House of our God, with cheerful anthems ring,
While all our lips and hearts His mercies sing;
The fruitful year His bounties shall proclaim,
And all its days be vocal with His name.
The Lord is good, His mercy never-ending,
His blessings in perpetual showers descending.
The earth, enlightened by His rays divine,
Brought forth the grass, the corn, and oil, and wine;
Crowned with His goodness, let the people meet,
And lay their thankful offerings at his feet;
With grateful love that hand divine confessing,
Which on each heart bestoweth every blessing.
His mercy never ends; the dawn, the shade,
Still see new beauties through new scenes displayed;
Succeeding ages bless this sure abode,
And children lean upon their fathers’ God:
The soul of man, through its immense duration,
Drinks from this source immortal consolation.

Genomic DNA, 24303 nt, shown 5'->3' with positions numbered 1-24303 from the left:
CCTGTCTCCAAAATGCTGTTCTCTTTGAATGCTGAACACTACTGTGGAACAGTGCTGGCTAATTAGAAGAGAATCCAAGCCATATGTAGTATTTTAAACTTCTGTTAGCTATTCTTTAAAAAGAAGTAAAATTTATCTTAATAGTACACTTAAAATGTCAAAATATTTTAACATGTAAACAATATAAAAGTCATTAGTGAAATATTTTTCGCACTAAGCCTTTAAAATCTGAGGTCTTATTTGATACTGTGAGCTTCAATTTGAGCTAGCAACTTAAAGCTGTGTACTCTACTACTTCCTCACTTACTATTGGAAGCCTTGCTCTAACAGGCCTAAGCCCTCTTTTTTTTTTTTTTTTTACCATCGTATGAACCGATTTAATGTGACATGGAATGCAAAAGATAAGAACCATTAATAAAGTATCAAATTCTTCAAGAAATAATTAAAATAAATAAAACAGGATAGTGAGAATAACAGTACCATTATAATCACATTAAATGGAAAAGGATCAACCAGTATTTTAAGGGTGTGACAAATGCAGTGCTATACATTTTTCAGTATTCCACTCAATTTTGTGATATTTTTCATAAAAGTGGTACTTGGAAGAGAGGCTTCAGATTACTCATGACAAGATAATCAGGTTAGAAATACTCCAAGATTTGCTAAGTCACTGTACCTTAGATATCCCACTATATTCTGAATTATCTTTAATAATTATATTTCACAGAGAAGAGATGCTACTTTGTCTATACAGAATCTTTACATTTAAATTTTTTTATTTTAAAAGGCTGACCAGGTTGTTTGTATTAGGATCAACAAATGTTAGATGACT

Burst into praise, my soul! all nature, join!
Angels and men, in harmony combine!
While human years are measured by the sun,
And while eternity its course shall run,
His goodness, in perpetual showers descending,
Exalt in songs and raptures never-ending!
House of our God, with cheerful anthems ring. P. Doddridge. [New Year.] First published in Job Orton's posthumous edition of Doddridge's Hymns, 1755, No. 67, in 6 stanzas of 6 lines; and again in J. D. Humphreys's edition of the same, 1839, No. 81. In Brown-Borthwick's Select Hymns for the Church & Home, 1871, and in the Society for Promoting Christian Knowledge Church Hymns, 1871, is a cento beginning "House of our God, with hymns of gladness ring," which is mainly from this hymn. It is by J. Ellerton. The lines chosen are greatly varied from Doddridge, and stanza v. lines 2-4 are by Mr. Ellerton.
--John Julian, Dictionary of Hymnology (1907)